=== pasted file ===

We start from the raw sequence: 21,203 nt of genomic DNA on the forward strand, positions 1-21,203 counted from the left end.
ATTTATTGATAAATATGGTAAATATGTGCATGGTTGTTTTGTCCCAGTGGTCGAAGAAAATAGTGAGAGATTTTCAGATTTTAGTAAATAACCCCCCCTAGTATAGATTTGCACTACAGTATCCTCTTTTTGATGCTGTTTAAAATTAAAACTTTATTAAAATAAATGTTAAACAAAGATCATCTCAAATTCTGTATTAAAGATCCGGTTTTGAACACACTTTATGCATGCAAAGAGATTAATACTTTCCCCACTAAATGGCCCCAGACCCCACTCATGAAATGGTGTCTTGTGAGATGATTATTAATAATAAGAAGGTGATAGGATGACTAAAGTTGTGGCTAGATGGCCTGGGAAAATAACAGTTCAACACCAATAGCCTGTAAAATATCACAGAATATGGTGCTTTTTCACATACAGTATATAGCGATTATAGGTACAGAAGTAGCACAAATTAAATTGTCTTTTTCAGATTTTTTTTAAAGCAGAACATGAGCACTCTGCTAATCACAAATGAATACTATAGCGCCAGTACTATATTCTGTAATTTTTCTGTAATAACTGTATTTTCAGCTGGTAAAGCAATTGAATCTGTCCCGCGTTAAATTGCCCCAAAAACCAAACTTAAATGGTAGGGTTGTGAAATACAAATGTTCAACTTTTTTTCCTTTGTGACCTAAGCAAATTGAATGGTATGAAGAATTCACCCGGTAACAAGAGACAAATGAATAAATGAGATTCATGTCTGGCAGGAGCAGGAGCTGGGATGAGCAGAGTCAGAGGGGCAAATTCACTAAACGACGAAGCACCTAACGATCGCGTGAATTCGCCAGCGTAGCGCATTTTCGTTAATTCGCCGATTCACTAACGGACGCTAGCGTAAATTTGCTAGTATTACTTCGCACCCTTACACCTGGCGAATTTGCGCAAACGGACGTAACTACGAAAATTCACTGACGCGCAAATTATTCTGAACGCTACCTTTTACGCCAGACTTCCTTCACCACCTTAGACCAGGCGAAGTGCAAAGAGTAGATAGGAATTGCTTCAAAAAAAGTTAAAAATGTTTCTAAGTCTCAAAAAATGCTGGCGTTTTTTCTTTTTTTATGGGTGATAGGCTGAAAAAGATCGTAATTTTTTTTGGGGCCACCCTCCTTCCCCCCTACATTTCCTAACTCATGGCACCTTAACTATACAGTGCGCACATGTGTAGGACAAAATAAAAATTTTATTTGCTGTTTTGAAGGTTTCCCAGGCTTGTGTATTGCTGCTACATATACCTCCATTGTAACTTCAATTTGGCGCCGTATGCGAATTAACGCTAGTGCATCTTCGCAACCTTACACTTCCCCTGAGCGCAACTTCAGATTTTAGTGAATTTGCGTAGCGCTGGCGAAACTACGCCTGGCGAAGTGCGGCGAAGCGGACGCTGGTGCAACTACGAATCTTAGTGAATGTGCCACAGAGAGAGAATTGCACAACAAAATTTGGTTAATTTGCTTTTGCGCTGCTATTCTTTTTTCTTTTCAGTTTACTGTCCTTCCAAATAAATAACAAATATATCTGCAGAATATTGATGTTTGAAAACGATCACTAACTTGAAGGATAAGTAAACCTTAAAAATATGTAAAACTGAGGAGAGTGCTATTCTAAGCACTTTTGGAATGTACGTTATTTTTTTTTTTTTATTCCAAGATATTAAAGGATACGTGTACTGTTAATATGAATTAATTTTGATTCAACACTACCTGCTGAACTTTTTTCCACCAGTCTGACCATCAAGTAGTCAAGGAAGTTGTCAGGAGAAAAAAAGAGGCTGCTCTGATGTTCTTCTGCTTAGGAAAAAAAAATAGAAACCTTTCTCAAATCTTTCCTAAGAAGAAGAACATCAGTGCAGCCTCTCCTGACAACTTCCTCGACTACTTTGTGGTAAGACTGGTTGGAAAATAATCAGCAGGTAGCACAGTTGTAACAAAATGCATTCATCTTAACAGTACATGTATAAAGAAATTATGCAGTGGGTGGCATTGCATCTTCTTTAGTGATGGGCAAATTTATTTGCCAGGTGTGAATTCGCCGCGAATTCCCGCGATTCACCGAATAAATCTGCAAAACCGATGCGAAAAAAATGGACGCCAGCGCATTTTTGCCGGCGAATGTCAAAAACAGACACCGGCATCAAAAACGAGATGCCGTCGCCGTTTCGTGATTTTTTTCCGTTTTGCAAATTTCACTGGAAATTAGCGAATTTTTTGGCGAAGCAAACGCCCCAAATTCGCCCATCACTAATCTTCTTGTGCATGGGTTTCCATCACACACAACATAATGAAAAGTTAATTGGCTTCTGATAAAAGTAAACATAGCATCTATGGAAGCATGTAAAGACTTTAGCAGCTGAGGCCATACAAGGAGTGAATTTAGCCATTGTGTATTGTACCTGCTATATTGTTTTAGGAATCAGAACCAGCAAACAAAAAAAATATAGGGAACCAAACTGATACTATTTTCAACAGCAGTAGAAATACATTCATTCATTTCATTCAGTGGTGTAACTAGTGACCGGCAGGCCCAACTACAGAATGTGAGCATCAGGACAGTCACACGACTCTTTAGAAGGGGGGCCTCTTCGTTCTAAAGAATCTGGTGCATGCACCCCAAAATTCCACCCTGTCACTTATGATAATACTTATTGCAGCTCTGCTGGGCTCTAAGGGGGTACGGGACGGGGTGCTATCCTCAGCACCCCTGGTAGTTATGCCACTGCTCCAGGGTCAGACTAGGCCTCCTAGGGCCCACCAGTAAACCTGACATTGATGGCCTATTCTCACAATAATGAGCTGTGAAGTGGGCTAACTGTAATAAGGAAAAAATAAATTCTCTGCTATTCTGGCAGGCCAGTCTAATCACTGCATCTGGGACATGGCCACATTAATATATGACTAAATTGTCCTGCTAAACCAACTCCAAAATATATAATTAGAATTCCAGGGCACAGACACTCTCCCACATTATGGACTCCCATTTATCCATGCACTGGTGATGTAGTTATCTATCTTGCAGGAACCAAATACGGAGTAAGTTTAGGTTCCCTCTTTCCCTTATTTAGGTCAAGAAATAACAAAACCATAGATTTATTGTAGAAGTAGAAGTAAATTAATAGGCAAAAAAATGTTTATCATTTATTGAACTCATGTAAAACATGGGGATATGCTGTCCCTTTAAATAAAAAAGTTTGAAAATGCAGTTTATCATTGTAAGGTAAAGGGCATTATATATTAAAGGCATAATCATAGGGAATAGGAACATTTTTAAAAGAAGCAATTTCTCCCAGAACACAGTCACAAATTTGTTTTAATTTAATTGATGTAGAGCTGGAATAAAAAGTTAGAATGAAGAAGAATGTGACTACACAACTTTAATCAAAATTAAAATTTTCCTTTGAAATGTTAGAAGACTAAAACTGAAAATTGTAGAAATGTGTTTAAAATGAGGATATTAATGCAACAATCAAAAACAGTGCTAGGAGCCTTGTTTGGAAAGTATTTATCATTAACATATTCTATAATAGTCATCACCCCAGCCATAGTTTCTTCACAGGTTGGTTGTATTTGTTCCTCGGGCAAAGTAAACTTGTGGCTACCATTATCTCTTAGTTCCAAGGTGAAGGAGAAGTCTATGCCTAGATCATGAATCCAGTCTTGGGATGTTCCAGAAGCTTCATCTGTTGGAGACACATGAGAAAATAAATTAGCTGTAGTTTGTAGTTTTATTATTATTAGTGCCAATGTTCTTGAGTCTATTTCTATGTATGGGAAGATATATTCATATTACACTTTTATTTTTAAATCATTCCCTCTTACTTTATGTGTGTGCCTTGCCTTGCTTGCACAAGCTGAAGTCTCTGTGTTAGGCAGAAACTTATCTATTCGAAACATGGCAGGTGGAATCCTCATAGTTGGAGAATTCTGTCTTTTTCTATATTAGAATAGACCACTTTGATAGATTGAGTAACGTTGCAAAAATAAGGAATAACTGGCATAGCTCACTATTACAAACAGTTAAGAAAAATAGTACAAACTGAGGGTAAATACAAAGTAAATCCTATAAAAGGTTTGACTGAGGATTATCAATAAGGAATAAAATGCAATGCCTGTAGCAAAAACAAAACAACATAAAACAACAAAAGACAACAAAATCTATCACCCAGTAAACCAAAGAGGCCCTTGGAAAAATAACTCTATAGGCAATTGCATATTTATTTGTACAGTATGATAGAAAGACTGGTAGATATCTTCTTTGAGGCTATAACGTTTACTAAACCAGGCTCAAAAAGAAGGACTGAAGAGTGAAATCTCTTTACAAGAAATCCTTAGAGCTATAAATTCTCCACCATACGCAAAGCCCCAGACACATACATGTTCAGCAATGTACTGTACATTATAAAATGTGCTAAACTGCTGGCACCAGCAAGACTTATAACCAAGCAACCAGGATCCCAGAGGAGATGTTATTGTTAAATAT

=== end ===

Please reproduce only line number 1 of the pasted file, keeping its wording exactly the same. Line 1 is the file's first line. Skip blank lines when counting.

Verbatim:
We start from the raw sequence: 21,203 nt of genomic DNA on the forward strand, positions 1-21,203 counted from the left end.